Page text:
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I am currently an ERC Fellow in Politics at University College Dublin, working on the Moral Agency in Election Campaigns (ELECT) project. I previously completed my PhD in Trinity College Dublin. My research focuses on how the EU influences the different forms of nationalism utilised by political parties. Contrary to the common understanding of the EU's role, my research suggests that, rather than a backlash to EU integration resulting in forms of nationalism related to the central state (e.g., anti-immigration or anti-ethnic minority rhetoric, or external exclusiveness appeals focused on ethnic kin or territory in neighbouring countries) becoming more salient in party discourse, the EU instead discourages these forms of nationalism and incentivises parties to focus on other forms of identity, especially at the sub-national level.


In addition to this main research agenda, I also research and publish on party politics and election campaigns more broadly, and Irish politics. In particular, I have published on the competition between radical right and green parties, and various elections in Ireland. Currently, I am working on three additional research projects. Firstly, I am examining how parties respond to low information environments during election campaigns with Sinéad C. M. Harrington. Secondly, in conjunction with Stefanie Sprong, I am researching the relationship between anti-immigrant attitudes and radical right voting, with a special focus on why Ireland has no successful radical right party. Finally, in conjunction with Jesper Lindqvist, I am examining whether there really is a transnational cleavage emerging in Europe, or if EU integration is instead a cause of shifts in existing cleavage structures. 

Methodologically, I am comfortable using a wide variety of approaches, depending on the precise question to be answered and theory to be tested. I have published research using statistical models, quantitative text analysis, and qualitative process tracing. As part of qualitative process tracing, I have also developed a strong expertise in the use of elite interviews, and have managed to interview high-level Irish politicians (including government ministers) as part of my research.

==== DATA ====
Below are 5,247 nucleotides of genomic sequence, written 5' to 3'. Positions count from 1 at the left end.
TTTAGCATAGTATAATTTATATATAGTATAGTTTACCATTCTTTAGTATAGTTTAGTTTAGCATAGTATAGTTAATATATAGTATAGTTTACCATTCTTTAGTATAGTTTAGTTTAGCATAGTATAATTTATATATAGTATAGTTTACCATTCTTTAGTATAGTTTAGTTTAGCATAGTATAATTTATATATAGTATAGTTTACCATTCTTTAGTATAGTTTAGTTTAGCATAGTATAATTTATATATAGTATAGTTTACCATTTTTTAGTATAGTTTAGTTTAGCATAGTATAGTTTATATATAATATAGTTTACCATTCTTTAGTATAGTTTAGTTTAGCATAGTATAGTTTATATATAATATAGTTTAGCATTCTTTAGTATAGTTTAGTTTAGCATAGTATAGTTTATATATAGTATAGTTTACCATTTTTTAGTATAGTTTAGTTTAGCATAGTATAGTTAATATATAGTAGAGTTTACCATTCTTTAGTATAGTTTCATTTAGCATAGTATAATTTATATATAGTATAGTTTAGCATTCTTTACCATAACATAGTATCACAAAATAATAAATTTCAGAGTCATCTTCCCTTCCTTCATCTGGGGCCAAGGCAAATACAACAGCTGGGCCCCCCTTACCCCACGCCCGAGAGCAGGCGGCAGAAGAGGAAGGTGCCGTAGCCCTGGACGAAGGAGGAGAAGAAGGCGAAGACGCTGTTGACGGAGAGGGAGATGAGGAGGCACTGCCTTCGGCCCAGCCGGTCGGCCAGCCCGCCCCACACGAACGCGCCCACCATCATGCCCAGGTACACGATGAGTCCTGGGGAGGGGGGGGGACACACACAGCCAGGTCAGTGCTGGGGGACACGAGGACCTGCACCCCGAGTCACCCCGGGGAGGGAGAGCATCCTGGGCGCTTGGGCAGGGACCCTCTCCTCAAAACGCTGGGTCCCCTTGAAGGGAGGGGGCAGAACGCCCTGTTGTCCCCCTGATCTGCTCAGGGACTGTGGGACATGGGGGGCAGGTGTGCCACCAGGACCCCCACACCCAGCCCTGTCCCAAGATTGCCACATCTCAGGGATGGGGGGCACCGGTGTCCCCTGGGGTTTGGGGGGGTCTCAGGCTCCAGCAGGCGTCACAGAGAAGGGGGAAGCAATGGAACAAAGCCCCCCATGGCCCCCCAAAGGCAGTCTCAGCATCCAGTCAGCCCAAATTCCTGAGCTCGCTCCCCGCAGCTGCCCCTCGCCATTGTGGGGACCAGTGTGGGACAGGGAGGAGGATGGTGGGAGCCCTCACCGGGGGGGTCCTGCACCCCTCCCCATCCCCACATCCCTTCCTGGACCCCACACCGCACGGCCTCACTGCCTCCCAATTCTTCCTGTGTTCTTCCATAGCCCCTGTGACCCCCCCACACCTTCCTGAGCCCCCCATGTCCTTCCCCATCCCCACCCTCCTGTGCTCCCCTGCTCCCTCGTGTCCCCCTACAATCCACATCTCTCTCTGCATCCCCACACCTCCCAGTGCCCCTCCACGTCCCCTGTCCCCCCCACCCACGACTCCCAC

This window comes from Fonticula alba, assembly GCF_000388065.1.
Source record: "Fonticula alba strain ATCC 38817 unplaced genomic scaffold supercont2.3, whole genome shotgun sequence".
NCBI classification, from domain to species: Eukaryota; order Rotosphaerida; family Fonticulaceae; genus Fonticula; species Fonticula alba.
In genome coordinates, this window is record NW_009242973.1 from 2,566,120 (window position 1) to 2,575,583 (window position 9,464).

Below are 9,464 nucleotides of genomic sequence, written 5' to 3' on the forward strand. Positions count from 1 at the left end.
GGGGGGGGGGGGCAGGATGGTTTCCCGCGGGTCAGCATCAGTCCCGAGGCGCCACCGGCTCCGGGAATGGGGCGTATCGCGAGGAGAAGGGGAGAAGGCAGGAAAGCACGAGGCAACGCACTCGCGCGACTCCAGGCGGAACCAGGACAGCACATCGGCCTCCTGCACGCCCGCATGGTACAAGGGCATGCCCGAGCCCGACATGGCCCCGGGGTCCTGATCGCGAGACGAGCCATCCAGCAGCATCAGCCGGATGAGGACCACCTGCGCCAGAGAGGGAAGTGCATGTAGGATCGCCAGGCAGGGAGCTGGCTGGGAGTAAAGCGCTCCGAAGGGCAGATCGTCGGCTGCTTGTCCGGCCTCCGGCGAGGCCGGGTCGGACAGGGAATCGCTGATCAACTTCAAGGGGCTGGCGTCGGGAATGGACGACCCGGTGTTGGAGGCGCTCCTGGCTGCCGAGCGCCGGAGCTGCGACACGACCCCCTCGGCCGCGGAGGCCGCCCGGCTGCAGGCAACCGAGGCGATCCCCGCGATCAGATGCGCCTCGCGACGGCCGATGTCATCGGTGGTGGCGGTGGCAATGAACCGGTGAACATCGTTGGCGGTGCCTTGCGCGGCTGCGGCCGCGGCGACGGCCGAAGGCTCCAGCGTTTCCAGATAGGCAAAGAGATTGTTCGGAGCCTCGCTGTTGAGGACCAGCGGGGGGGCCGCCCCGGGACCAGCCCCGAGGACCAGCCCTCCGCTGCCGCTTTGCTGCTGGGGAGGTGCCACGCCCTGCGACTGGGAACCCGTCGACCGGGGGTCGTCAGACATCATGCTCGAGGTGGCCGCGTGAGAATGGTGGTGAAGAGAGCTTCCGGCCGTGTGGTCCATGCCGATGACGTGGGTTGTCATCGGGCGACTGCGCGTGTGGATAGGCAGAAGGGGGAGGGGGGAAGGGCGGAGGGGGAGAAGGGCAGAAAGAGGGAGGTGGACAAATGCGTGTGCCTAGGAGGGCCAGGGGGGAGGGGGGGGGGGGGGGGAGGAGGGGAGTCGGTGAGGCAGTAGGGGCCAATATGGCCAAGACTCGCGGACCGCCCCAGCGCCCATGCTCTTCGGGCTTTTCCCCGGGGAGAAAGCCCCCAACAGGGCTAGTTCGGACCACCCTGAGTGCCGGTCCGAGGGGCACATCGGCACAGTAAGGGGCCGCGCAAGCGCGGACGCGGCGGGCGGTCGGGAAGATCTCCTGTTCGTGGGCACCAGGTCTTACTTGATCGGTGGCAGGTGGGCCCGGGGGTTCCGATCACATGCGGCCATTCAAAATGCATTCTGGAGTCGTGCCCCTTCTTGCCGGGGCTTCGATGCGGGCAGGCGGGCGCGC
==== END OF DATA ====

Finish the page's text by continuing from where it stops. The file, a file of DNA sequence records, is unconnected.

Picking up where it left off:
My research has been published in a variety of academic journals, including West European PoliticsParty Politics, and Irish Political Studies. In addition, my PhD research  was funded by the Irish Research Council. 


My teaching experience strongly reflects this research agenda, as I have taught both undergraduate and Masters modules on the EU, Irish and Northern Irish politics, and party politics. 


2018 - 2022

Trinity College Dublin

PhD Candidate.

Supervisor: Dr. Emanuel Coman

Thesis title: Choose Your Target Wisely: How the EU Influences the Use of Nationalism by Political Parties.

2017 - 2018

Trinity College Dublin

Masters of Science in International Politics. 

Grade: Distinction. 

Thesis title: Render Unto Whom? The Modern Cosmopolis and Expanding Spheres of Moral Obligation.

2013 - 2017

Trinity College Dublin

Bachelor of Arts (Honours) in Philosophy, Political Science, Economics, and Sociology.

Major: Political Science.

Grade: First. 

Awards, Scholarships and Grants

  • 2019: Irish Research Council Postgraduate Scholarship

  • 2018: Ussher Award (TCD)

  • 2017: Patrick Keatinge Prize (TCD), which is awarded annually to the best Political Science student. 

  • 2015: Foundation Scholarship (TCD)

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